A closed meeting of each party in the U.S. House of Representatives is called a party caucus or conference, during which representatives vote and debate policy and leadership decisions. The Democratic Party uses the term caucus, while the Republican Party uses the term conference. These private meetings allow representatives to discuss issues openly with one another and provide congressional organization for the members during each legislative session.
Within the caucus or conference, members decide House party leadership. Members take nominations and vote on party committee leaders, as well as on Housewide leadership if the party is in the majority. Individual committees within the caucus or conference help the party define policy goals for the legislative session. Members vote and assign representatives to particular party committees. Members work within those committees to bring legislation to a party vote for a wider base of support than a representative independently initiating legislation can muster. In addition, official party reactions to legislation and press statements are a result of deliberation and agreement in the caucus or conference.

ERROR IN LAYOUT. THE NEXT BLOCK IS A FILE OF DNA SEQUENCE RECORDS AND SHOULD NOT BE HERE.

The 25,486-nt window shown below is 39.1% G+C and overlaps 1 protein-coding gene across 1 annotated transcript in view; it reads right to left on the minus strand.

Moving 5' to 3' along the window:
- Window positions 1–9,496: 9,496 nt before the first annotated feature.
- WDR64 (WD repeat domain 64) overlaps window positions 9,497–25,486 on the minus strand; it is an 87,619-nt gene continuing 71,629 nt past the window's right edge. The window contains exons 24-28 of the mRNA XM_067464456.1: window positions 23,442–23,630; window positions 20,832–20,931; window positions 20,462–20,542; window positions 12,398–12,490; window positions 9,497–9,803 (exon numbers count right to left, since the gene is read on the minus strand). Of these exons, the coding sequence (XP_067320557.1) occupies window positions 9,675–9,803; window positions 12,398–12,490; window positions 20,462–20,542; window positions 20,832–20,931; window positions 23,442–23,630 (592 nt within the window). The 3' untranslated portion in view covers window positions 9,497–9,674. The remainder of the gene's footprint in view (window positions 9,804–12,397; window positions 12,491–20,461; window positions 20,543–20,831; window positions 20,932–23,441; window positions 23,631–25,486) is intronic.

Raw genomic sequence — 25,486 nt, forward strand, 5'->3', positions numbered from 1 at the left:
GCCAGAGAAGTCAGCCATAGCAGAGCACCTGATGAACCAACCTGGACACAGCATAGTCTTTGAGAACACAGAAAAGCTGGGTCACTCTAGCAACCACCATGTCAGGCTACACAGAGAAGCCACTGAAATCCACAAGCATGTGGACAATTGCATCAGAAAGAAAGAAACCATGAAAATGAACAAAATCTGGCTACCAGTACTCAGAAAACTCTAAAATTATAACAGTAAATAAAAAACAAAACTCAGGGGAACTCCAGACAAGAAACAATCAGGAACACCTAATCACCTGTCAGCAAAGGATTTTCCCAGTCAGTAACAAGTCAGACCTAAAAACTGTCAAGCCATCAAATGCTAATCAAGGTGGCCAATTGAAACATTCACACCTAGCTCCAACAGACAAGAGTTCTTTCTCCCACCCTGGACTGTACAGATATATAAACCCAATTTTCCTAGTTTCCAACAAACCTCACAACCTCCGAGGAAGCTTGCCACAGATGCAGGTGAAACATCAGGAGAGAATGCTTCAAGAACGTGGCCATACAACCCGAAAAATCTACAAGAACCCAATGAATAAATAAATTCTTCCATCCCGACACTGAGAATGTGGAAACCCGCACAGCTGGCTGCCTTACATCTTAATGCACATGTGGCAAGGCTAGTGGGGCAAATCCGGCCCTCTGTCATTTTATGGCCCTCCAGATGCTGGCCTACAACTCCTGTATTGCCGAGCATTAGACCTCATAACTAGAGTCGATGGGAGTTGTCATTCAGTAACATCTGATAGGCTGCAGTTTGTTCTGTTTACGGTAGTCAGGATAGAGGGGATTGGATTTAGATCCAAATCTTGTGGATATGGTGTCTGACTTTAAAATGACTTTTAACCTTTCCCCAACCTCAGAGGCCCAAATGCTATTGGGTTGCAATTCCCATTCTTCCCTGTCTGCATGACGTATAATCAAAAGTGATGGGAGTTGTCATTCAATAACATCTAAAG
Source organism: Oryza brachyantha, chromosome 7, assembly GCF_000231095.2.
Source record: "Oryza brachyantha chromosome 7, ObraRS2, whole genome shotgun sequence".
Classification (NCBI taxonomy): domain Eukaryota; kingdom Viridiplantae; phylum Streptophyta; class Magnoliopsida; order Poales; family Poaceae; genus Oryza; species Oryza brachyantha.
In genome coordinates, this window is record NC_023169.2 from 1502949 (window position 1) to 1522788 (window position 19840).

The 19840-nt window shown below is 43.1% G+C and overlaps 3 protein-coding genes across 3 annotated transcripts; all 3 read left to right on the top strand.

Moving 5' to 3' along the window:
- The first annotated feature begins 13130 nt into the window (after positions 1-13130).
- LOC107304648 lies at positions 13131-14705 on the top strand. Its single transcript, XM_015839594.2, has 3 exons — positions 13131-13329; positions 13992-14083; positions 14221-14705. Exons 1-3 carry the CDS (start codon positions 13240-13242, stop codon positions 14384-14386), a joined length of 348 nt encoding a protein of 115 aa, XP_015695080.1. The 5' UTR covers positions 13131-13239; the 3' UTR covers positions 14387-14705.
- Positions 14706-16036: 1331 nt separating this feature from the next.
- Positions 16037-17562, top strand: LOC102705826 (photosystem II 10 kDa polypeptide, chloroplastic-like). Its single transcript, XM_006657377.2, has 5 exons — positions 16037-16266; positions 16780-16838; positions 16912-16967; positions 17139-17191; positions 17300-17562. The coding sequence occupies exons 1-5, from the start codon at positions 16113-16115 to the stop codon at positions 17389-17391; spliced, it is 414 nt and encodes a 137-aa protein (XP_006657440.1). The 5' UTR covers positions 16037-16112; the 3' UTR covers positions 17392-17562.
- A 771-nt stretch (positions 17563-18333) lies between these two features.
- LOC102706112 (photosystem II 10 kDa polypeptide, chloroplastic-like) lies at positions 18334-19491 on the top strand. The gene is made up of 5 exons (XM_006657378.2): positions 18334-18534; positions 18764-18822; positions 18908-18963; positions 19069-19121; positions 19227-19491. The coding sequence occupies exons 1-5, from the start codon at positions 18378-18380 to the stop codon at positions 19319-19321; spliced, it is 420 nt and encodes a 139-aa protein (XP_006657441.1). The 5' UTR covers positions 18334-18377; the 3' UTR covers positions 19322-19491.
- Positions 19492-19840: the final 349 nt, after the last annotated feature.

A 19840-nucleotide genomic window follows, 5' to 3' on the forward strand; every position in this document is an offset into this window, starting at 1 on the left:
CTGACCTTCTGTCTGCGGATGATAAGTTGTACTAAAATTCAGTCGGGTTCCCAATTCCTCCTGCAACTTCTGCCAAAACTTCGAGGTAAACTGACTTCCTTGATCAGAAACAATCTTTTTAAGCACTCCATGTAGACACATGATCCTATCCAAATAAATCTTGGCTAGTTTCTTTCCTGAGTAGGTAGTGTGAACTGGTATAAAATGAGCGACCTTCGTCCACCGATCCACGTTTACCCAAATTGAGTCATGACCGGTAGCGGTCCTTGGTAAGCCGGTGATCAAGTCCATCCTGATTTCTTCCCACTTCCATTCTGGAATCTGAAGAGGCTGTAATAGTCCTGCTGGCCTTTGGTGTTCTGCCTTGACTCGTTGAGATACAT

Each caucus or conference has rules that dictate how the party votes for legislation on the floor. Representatives often know the outcome of a floor vote before it occurs due to this procedure.